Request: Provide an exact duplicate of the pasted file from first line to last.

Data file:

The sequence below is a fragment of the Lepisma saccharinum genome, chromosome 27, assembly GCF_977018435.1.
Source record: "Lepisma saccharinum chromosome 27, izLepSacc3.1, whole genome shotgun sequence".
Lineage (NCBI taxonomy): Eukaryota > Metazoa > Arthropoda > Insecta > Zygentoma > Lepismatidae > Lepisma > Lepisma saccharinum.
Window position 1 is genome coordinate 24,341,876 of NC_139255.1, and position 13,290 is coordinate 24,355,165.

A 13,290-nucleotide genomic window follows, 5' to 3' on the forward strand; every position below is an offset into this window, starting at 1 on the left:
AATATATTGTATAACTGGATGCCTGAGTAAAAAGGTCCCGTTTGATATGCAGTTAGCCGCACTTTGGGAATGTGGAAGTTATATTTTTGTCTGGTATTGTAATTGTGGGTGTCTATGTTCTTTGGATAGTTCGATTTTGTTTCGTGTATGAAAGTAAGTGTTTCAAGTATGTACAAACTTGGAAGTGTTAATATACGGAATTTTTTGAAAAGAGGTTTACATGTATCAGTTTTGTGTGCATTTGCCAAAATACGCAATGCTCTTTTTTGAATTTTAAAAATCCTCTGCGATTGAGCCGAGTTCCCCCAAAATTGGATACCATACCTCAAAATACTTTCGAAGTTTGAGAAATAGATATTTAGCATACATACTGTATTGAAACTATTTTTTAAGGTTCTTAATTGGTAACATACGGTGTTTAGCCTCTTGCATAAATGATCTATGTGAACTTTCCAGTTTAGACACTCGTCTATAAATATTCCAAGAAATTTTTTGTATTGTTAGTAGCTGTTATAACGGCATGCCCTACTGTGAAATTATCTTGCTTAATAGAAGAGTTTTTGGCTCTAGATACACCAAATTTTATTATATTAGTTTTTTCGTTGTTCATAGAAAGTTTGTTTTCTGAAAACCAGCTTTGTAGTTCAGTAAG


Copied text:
The sequence below is a fragment of the Lepisma saccharinum genome, chromosome 27, assembly GCF_977018435.1.
Source record: "Lepisma saccharinum chromosome 27, izLepSacc3.1, whole genome shotgun sequence".
Lineage (NCBI taxonomy): Eukaryota > Metazoa > Arthropoda > Insecta > Zygentoma > Lepismatidae > Lepisma > Lepisma saccharinum.
Window position 1 is genome coordinate 24,341,876 of NC_139255.1, and position 13,290 is coordinate 24,355,165.

A 13,290-nucleotide genomic window follows, 5' to 3' on the forward strand; every position below is an offset into this window, starting at 1 on the left:
AATATATTGTATAACTGGATGCCTGAGTAAAAAGGTCCCGTTTGATATGCAGTTAGCCGCACTTTGGGAATGTGGAAGTTATATTTTTGTCTGGTATTGTAATTGTGGGTGTCTATGTTCTTTGGATAGTTCGATTTTGTTTCGTGTATGAAAGTAAGTGTTTCAAGTATGTACAAACTTGGAAGTGTTAATATACGGAATTTTTTGAAAAGAGGTTTACATGTATCAGTTTTGTGTGCATTTGCCAAAATACGCAATGCTCTTTTTTGAATTTTAAAAATCCTCTGCGATTGAGCCGAGTTCCCCCAAAATTGGATACCATACCTCAAAATACTTTCGAAGTTTGAGAAATAGATATTTAGCATACATACTGTATTGAAACTATTTTTTAAGGTTCTTAATTGGTAACATACGGTGTTTAGCCTCTTGCATAAATGATCTATGTGAACTTTCCAGTTTAGACACTCGTCTATAAATATTCCAAGAAATTTTTTGTATTGTTAGTAGCTGTTATAACGGCATGCCCTACTGTGAAATTATCTTGCTTAATAGAAGAGTTTTTGGCTCTAGATACACCAAATTTTATTATATTAGTTTTTTCGTTGTTCATAGAAAGTTTGTTTTCTGAAAACCAGCTTTGTAGTTCAGTAAG